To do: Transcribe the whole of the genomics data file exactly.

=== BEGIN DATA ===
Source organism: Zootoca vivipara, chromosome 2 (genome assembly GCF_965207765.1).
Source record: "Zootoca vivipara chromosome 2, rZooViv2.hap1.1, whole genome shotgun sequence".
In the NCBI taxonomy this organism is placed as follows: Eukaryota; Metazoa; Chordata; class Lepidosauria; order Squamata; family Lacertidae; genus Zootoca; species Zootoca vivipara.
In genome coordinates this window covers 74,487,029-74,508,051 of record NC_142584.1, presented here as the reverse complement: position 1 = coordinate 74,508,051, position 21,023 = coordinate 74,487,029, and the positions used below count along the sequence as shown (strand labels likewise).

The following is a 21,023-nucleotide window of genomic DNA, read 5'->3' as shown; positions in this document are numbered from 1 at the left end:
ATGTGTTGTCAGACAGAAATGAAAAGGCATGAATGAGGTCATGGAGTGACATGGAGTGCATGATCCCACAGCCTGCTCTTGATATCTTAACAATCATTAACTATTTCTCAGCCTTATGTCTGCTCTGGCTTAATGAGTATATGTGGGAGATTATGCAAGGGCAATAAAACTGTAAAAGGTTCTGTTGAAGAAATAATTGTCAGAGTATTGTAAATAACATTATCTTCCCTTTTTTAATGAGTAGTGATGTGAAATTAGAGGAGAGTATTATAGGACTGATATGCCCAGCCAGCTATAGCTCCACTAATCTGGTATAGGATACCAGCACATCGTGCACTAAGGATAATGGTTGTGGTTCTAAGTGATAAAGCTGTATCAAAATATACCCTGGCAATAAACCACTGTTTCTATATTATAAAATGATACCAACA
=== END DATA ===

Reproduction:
Source organism: Zootoca vivipara, chromosome 2 (genome assembly GCF_965207765.1).
Source record: "Zootoca vivipara chromosome 2, rZooViv2.hap1.1, whole genome shotgun sequence".
In the NCBI taxonomy this organism is placed as follows: Eukaryota; Metazoa; Chordata; class Lepidosauria; order Squamata; family Lacertidae; genus Zootoca; species Zootoca vivipara.
In genome coordinates this window covers 74,487,029-74,508,051 of record NC_142584.1, presented here as the reverse complement: position 1 = coordinate 74,508,051, position 21,023 = coordinate 74,487,029, and the positions used below count along the sequence as shown (strand labels likewise).

The following is a 21,023-nucleotide window of genomic DNA, read 5'->3' as shown; positions in this document are numbered from 1 at the left end:
ATGTGTTGTCAGACAGAAATGAAAAGGCATGAATGAGGTCATGGAGTGACATGGAGTGCATGATCCCACAGCCTGCTCTTGATATCTTAACAATCATTAACTATTTCTCAGCCTTATGTCTGCTCTGGCTTAATGAGTATATGTGGGAGATTATGCAAGGGCAATAAAACTGTAAAAGGTTCTGTTGAAGAAATAATTGTCAGAGTATTGTAAATAACATTATCTTCCCTTTTTTAATGAGTAGTGATGTGAAATTAGAGGAGAGTATTATAGGACTGATATGCCCAGCCAGCTATAGCTCCACTAATCTGGTATAGGATACCAGCACATCGTGCACTAAGGATAATGGTTGTGGTTCTAAGTGATAAAGCTGTATCAAAATATACCCTGGCAATAAACCACTGTTTCTATATTATAAAATGATACCAACA